Separating the Wheat from the Chaff: Nutrition Advice

diet
Green Smoothie by Robert Gourley

A few hours ago during my break at work I was perusing the nutrition section of my bookstore, hoping to find a book on nutrition that could further my education since I don’t plan to specialize in it just yet. To my dismay, all of these nutrition books were favoring some sort of diet, some sort of pseudo-quack science, like detox drinks and the worst one being by Vani Hari, who has zero credentials in anything science. With books on nutrition being primarily aimed at professionals (I can only find them on Amazon), it’s no wonder why so many people have no clue what they are supposed to do with their diets.

People most often look to mainstream scientific sources for all of their information. This means they’ll retreat to popular fitness or diet magazines and get caught up in the latest diet craze that promises instant results that are impossible to obtain. From my observations, the latest craze is detox drinks. And what’s worse, I’ll see even fitness professionals pushing this scam, naively buying into it themselves. We have a responsibility as fitness professionals to research what we find in mainstream media. It is absolutely outrageous to obtain a certification in nutrition and yet STILL fall for fad diets and scams.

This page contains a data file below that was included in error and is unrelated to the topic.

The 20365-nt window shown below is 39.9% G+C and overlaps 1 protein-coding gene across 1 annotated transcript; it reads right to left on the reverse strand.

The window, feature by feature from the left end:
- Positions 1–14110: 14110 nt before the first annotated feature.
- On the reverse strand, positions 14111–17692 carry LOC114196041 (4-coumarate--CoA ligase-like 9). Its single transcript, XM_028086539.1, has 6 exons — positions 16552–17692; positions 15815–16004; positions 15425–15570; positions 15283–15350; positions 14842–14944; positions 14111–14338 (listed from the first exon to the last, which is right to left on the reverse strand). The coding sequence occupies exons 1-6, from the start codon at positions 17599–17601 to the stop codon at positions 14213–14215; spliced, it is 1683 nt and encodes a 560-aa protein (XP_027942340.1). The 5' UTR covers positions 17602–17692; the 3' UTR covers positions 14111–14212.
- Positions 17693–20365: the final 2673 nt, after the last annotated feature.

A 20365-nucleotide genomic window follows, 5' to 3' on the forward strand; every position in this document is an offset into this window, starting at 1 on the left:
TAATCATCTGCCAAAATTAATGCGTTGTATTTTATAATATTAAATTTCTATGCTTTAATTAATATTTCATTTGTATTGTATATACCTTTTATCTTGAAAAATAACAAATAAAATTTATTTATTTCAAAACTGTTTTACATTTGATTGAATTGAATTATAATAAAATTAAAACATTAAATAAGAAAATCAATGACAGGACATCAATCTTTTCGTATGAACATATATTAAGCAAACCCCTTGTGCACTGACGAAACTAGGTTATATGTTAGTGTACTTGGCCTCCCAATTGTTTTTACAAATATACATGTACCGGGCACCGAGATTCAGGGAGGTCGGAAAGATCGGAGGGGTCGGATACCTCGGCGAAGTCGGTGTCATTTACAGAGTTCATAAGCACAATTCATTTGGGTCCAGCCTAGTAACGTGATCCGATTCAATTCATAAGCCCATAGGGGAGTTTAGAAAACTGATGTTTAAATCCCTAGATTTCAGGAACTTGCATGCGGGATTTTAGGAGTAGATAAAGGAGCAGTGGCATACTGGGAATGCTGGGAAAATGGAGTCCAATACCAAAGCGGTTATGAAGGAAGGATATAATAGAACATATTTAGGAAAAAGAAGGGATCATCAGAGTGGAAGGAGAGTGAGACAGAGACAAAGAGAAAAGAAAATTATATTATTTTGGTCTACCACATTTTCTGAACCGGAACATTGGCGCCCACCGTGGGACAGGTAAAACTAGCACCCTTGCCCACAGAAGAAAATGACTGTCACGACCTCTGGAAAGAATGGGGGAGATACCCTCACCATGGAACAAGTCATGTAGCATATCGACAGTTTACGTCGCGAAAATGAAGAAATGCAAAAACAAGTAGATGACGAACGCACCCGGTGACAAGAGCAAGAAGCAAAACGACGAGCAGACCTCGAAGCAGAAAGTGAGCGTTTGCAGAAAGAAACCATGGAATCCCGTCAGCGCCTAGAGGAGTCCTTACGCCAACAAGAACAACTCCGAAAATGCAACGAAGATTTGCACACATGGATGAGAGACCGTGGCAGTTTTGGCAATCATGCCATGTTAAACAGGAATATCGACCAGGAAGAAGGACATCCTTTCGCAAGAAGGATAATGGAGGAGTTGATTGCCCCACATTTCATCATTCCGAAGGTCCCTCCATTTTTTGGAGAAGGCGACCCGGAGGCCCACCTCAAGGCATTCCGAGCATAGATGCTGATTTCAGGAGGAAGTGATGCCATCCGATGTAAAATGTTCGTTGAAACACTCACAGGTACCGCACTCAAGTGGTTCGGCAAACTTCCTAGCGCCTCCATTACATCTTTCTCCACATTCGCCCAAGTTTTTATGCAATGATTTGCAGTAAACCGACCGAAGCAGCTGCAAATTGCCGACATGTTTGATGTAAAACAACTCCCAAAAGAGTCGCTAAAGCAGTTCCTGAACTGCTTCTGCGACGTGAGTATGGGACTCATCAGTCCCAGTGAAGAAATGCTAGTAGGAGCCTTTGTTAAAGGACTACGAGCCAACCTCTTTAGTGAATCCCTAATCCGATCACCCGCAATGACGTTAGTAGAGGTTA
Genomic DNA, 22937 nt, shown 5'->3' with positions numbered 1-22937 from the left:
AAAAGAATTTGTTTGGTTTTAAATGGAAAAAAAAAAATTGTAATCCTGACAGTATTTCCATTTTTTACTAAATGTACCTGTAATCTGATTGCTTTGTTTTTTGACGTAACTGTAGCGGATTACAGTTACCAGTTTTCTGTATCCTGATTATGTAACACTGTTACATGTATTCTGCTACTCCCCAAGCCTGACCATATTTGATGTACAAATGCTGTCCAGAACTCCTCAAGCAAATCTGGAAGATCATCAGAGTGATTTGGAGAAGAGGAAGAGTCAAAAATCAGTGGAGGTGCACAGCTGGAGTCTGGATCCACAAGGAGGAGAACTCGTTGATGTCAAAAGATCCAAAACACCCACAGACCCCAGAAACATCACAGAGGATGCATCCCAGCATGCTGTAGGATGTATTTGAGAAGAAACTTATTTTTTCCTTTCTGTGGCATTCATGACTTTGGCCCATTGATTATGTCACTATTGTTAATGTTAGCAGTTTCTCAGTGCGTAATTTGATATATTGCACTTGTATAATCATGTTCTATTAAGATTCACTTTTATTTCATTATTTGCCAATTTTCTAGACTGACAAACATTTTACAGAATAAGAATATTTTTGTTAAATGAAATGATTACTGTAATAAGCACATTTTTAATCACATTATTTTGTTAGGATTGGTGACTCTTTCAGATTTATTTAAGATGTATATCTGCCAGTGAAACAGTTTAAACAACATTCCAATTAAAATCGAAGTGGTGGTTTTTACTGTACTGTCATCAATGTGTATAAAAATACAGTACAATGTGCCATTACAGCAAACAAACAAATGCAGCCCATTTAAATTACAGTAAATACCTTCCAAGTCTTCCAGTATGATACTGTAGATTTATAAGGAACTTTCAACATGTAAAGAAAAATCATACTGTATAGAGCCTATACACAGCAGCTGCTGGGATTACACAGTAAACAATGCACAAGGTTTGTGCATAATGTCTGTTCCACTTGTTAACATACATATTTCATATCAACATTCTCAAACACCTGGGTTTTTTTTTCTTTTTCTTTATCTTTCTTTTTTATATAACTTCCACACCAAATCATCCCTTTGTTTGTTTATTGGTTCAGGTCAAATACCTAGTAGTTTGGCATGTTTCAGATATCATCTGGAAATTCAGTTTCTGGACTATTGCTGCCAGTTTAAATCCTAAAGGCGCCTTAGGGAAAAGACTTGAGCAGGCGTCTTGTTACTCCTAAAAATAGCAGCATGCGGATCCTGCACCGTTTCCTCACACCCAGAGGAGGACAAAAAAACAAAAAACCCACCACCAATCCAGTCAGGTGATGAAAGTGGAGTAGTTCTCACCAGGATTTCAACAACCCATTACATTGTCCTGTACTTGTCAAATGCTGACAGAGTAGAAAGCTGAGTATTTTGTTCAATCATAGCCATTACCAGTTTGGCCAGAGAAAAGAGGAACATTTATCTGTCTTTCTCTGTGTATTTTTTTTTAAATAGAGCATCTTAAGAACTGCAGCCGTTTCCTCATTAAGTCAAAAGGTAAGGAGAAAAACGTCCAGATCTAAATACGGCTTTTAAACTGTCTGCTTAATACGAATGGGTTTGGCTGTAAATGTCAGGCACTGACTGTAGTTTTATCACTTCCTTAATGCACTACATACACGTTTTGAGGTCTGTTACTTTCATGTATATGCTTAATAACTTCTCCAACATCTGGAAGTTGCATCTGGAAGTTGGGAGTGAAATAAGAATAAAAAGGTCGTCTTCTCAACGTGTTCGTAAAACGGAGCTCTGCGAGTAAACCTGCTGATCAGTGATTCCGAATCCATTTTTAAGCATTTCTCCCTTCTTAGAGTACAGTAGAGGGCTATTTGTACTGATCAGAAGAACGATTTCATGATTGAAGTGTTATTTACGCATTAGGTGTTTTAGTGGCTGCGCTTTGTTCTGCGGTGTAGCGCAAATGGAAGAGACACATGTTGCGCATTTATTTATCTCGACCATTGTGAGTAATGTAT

Your kidneys, liver, and lymphatic system do all of the “detoxing” for you. If you had toxins built up in you body that you had to flush out yourself, you’d be dead. In fact, this “detoxing” only serves to deplete your electrolytes, which are EXTREMELY necessary for hydration. In fact, without those electrolytes your body can’t properly absorb water. So drink all the water you want; it won’t do you any good without those electrolytes.

So how on Earth do you separate the wheat from the chaff? First off, ditch the popular diet and fitness mags. Purchase a book on nutrition that actually explains nutrition without pushing some sort of diet or pseudoscience. Look to science journals for nutrition advice, studies done at prestigious universities, blogs from fitness organizations like ACE, or blogs from fitness professionals like Joe Cannon, who actually have a body of accessible published scientific work.

When reading anything on nutrition, always make sure to identify the credentials of the author. In your daily life, if you stumble upon some new diet fad, do extensive research on it and make sure to access your own knowledge of nutrition to see if it holds water. Chances are, most fad diets don’t. Those that do work often provide short-lived results because those diets are not always sustainable, like the Atkins diet.

And if you feel the need to change your diet but aren’t sure how, consult a registered dietitian.

 

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